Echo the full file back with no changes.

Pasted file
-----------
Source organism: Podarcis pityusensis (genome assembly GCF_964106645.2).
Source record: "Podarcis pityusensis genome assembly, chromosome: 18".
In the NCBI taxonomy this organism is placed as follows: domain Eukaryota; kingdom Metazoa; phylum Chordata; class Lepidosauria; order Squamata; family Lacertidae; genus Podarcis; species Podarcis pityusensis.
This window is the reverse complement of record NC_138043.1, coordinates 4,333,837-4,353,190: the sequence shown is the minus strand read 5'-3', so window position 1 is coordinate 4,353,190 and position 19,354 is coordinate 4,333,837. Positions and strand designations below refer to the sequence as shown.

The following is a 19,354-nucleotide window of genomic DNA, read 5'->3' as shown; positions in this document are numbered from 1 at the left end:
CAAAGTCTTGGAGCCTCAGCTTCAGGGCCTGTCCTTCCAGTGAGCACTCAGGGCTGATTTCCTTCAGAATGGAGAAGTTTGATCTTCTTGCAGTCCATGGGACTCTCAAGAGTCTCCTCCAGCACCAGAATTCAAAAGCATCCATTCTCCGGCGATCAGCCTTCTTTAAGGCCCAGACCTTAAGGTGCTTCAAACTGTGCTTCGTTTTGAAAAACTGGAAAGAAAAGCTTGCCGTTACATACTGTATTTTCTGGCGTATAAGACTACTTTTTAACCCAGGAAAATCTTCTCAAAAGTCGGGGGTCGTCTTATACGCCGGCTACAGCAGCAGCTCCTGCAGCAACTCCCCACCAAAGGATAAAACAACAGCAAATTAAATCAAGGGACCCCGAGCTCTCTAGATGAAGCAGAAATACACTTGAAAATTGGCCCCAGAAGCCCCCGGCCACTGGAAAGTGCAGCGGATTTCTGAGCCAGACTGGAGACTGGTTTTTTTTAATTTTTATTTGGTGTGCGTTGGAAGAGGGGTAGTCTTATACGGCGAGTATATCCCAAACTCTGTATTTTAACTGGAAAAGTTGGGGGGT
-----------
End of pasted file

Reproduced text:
Source organism: Podarcis pityusensis (genome assembly GCF_964106645.2).
Source record: "Podarcis pityusensis genome assembly, chromosome: 18".
In the NCBI taxonomy this organism is placed as follows: domain Eukaryota; kingdom Metazoa; phylum Chordata; class Lepidosauria; order Squamata; family Lacertidae; genus Podarcis; species Podarcis pityusensis.
This window is the reverse complement of record NC_138043.1, coordinates 4,333,837-4,353,190: the sequence shown is the minus strand read 5'-3', so window position 1 is coordinate 4,353,190 and position 19,354 is coordinate 4,333,837. Positions and strand designations below refer to the sequence as shown.

The following is a 19,354-nucleotide window of genomic DNA, read 5'->3' as shown; positions in this document are numbered from 1 at the left end:
CAAAGTCTTGGAGCCTCAGCTTCAGGGCCTGTCCTTCCAGTGAGCACTCAGGGCTGATTTCCTTCAGAATGGAGAAGTTTGATCTTCTTGCAGTCCATGGGACTCTCAAGAGTCTCCTCCAGCACCAGAATTCAAAAGCATCCATTCTCCGGCGATCAGCCTTCTTTAAGGCCCAGACCTTAAGGTGCTTCAAACTGTGCTTCGTTTTGAAAAACTGGAAAGAAAAGCTTGCCGTTACATACTGTATTTTCTGGCGTATAAGACTACTTTTTAACCCAGGAAAATCTTCTCAAAAGTCGGGGGTCGTCTTATACGCCGGCTACAGCAGCAGCTCCTGCAGCAACTCCCCACCAAAGGATAAAACAACAGCAAATTAAATCAAGGGACCCCGAGCTCTCTAGATGAAGCAGAAATACACTTGAAAATTGGCCCCAGAAGCCCCCGGCCACTGGAAAGTGCAGCGGATTTCTGAGCCAGACTGGAGACTGGTTTTTTTTAATTTTTATTTGGTGTGCGTTGGAAGAGGGGTAGTCTTATACGGCGAGTATATCCCAAACTCTGTATTTTAACTGGAAAAGTTGGGGGGT